A few weekends ago the topic of Bajan news programme Time To Face The Facts was corruption in the Caribbean.Between them, Afra Raymond, President of the Joint Consultative Council for the Construction Industry (JCC), and host Jerry George provided many insights worth disseminating.In terms of a definition, corruption was described as the practice of abusing a position of trust, most often in secrecy. For example, people in positions of power who offer jobs and contracts they shouldn't be awarding.
From outright fraud and theft, corruption also includes, among other things, ill-conceived projects and inappropriate spending. Nepotism too.Interestingly, when the international community discusses nepotism as corruption they identify blood ties among people.Regionally, due to the particular histories of the Caribbean, many of us grow up in extended families with fictive kin (people we consider family but to whom we are not related by blood) and nepotism here extends well beyond blood ties.
Another point raised was that, in a general sense, there is the tendency to see corruption as essentially something found in the public sector; but it is also important to recognise there is an abundance of corruption in the private sector too–CLICO a prime example.The media, too, has a role to play in the way corruption is understood.
Due to under-reporting and focus on sensational violent crime, the fourth estate can at best be said to have a blind spot for corruption and at worst we might say there has been a corruption of the media.To better understand corruption, Mr Raymond offered three myths about it. The first myth was that corruption is not really a crime, that, for example, nepotism isn't corruption.
It is just doing things for your family. Or when the media, government, or public speaks about crime figures, they rarely include corruption in those figures. The second myth was that even if there is something identifiable as corruption, it isn't widespread; corruption is just a small inconvenience.
As Raymond points out elsewhere, the collapsed building in Bangladesh and some vehicular accidents here in T&T both could perhaps be linked to corruption–the first in constructing a structure three floors higher than building permits allowed, the second in the licensing office allowing drivers and cars on the road that are not road worthy.The third myth was there is nothing you can do about corruption. This myth stood out most.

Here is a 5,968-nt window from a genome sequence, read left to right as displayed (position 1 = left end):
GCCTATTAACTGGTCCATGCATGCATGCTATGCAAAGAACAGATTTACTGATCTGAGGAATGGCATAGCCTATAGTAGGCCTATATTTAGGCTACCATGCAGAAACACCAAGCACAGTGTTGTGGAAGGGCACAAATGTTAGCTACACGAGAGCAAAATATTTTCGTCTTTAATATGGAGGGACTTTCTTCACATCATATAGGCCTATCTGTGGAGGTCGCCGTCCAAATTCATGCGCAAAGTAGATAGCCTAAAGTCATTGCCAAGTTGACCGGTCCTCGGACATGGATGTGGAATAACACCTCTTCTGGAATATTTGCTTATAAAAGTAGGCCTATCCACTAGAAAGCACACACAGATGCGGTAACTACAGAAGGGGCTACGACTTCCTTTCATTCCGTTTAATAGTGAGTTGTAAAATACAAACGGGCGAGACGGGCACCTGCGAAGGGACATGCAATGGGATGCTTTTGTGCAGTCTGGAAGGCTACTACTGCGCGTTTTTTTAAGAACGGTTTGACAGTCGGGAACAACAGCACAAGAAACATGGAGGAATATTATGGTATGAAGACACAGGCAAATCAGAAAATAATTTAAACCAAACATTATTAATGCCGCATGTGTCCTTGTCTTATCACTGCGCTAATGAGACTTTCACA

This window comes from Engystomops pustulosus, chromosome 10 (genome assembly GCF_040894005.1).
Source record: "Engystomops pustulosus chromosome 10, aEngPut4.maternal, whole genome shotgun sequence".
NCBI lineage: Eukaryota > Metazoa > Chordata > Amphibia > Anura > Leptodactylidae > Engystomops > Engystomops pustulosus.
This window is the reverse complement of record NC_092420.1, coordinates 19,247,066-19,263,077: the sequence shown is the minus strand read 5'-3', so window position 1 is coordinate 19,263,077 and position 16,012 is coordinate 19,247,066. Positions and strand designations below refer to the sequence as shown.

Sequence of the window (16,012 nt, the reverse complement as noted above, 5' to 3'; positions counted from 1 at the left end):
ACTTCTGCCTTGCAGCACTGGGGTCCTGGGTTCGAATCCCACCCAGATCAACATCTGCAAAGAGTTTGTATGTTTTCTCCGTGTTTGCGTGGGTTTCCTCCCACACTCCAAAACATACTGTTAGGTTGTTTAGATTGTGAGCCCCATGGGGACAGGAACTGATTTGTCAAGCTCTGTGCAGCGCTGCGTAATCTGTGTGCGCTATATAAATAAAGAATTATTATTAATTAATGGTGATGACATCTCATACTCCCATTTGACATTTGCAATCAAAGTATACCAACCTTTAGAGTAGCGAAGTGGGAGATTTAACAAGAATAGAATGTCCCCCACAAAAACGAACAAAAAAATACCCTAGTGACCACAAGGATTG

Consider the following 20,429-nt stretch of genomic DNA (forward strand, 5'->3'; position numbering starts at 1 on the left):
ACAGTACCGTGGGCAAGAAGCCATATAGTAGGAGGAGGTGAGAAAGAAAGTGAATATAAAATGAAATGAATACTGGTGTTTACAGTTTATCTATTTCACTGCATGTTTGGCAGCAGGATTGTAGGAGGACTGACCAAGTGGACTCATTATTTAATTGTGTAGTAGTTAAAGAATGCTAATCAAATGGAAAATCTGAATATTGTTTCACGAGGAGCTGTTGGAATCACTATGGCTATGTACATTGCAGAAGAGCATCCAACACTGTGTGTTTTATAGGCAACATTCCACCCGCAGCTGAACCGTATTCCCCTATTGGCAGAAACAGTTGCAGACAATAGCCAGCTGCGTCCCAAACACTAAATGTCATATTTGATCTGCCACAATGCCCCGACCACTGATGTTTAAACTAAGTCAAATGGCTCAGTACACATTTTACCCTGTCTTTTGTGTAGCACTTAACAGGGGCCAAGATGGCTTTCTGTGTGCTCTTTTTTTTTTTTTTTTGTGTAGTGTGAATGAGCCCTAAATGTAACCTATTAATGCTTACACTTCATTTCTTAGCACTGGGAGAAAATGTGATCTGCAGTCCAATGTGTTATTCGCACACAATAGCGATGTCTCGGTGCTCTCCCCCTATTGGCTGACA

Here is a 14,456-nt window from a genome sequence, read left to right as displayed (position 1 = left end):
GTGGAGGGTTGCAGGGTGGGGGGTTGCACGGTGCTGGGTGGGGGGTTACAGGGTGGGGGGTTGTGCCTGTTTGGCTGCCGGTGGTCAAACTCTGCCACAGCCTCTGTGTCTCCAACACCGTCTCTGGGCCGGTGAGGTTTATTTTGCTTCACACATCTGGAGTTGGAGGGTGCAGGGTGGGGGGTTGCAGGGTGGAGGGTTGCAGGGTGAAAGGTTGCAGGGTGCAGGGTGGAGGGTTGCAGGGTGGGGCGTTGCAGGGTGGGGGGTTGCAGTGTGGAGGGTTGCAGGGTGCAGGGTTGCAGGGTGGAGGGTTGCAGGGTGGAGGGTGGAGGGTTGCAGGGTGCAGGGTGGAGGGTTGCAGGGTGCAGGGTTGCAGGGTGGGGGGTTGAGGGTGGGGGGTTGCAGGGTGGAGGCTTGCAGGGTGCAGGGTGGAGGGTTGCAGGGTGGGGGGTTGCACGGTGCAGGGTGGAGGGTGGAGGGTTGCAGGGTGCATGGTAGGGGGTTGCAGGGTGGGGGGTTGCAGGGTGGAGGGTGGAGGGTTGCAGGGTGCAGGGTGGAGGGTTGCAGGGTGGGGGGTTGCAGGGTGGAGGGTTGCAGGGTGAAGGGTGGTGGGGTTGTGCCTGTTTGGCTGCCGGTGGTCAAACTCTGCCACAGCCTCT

For starters, even those like Mr Raymond who are trying to bring corruption to light admit that measuring corruption is nearly impossible.Yes, there is an International Corruption Perception Index, and investigations when and if something goes wrong. But the actual empirical measurement of corruption is difficult since it is mostly hidden.
Interestingly, Mr Raymond pointed out that Barbados, where there are none of the fundamental integrity institutions of T&T–such as a supposedly independent DPP, the Freedom of Information Act and the Integrity Commission–ranks 15 in the Corruption Perception Index. T&T comes in at number 80.This, as Mr George pointed out, suggests that key to tackling corruption is how seriously governments and the public take corruption.
Another important insight was how could people identify corruption? Mr Raymond offered three markers of corruption.
1) An inexperienced person or institution is suddenly pushed into a position of great authority.
2) The thing that has to be done–say the building of a highway–has to be constructed so quickly there isn't time to discuss it, and
3) Everything connected to the contract for the job is done so quickly, and with so much inexperience by those involved, that the financial figures cannot be exposed until contracts are signed. Hearing these, a number of past and current construction jobs in T&T spring to mind.
Over time, corruption can provide certain groups in society with continued social and economic advantages over other groups.In this sense, corruption is an economic crime. In academic circles economic justice refers to the implicit sense of morality that should be contained in the principles driving the decision-making of people and institutions.
Specifically, economic justice is the idea that equitable participation, distribution and harmony are needed in order to counter the way corruption provides economic advantages for some over others.
So what can we do about corruption? Suggestions included robust regulations, civil society involvement in oversight of the procurement process, access to information, an alternative to the racial and ethnic politics that have defined our last 50 years, and also the suggestion that we need an anti-corruption political party. In goes without saying that these are all facts we have to face up to.
�2Dr Dylan Kerrigan is an anthropologist at UWI, St Augustine